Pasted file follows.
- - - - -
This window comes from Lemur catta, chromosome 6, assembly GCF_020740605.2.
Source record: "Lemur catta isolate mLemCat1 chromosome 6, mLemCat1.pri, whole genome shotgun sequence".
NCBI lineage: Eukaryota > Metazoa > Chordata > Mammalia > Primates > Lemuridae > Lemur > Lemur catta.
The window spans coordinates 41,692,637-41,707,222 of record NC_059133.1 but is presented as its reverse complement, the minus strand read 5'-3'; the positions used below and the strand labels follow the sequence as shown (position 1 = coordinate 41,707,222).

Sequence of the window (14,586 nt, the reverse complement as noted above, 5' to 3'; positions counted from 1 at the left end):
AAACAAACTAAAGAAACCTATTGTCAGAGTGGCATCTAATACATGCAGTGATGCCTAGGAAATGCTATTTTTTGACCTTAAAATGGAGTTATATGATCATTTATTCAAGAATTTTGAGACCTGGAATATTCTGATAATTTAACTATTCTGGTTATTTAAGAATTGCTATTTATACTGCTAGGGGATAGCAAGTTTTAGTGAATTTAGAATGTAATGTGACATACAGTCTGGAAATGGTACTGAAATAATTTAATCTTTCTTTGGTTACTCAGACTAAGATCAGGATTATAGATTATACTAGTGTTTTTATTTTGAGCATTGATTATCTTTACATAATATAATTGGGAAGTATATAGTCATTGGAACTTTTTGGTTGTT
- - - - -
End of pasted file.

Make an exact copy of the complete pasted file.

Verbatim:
This window comes from Lemur catta, chromosome 6, assembly GCF_020740605.2.
Source record: "Lemur catta isolate mLemCat1 chromosome 6, mLemCat1.pri, whole genome shotgun sequence".
NCBI lineage: Eukaryota > Metazoa > Chordata > Mammalia > Primates > Lemuridae > Lemur > Lemur catta.
The window spans coordinates 41,692,637-41,707,222 of record NC_059133.1 but is presented as its reverse complement, the minus strand read 5'-3'; the positions used below and the strand labels follow the sequence as shown (position 1 = coordinate 41,707,222).

Sequence of the window (14,586 nt, the reverse complement as noted above, 5' to 3'; positions counted from 1 at the left end):
AAACAAACTAAAGAAACCTATTGTCAGAGTGGCATCTAATACATGCAGTGATGCCTAGGAAATGCTATTTTTTGACCTTAAAATGGAGTTATATGATCATTTATTCAAGAATTTTGAGACCTGGAATATTCTGATAATTTAACTATTCTGGTTATTTAAGAATTGCTATTTATACTGCTAGGGGATAGCAAGTTTTAGTGAATTTAGAATGTAATGTGACATACAGTCTGGAAATGGTACTGAAATAATTTAATCTTTCTTTGGTTACTCAGACTAAGATCAGGATTATAGATTATACTAGTGTTTTTATTTTGAGCATTGATTATCTTTACATAATATAATTGGGAAGTATATAGTCATTGGAACTTTTTGGTTGTT